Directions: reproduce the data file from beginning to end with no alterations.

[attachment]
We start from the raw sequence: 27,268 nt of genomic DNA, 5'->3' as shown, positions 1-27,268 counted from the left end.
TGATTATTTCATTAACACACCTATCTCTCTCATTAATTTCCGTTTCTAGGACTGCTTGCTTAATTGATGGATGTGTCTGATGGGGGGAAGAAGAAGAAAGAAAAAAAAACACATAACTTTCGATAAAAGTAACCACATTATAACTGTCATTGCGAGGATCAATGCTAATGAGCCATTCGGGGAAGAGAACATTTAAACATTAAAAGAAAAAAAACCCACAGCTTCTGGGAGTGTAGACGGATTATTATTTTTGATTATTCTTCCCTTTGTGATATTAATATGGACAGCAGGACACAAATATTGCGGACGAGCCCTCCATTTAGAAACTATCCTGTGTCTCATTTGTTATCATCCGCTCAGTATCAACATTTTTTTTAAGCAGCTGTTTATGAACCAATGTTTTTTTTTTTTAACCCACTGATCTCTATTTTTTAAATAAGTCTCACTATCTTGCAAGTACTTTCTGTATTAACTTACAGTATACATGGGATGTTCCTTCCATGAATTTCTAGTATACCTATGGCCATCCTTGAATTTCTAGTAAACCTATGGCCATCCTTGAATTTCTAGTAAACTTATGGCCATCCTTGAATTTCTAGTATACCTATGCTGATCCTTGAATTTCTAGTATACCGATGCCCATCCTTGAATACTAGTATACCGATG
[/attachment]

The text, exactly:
We start from the raw sequence: 27,268 nt of genomic DNA, 5'->3' as shown, positions 1-27,268 counted from the left end.
TGATTATTTCATTAACACACCTATCTCTCTCATTAATTTCCGTTTCTAGGACTGCTTGCTTAATTGATGGATGTGTCTGATGGGGGGAAGAAGAAGAAAGAAAAAAAAACACATAACTTTCGATAAAAGTAACCACATTATAACTGTCATTGCGAGGATCAATGCTAATGAGCCATTCGGGGAAGAGAACATTTAAACATTAAAAGAAAAAAAACCCACAGCTTCTGGGAGTGTAGACGGATTATTATTTTTGATTATTCTTCCCTTTGTGATATTAATATGGACAGCAGGACACAAATATTGCGGACGAGCCCTCCATTTAGAAACTATCCTGTGTCTCATTTGTTATCATCCGCTCAGTATCAACATTTTTTTTAAGCAGCTGTTTATGAACCAATGTTTTTTTTTTTTAACCCACTGATCTCTATTTTTTAAATAAGTCTCACTATCTTGCAAGTACTTTCTGTATTAACTTACAGTATACATGGGATGTTCCTTCCATGAATTTCTAGTATACCTATGGCCATCCTTGAATTTCTAGTAAACCTATGGCCATCCTTGAATTTCTAGTAAACTTATGGCCATCCTTGAATTTCTAGTATACCTATGCTGATCCTTGAATTTCTAGTATACCGATGCCCATCCTTGAATACTAGTATACCGATG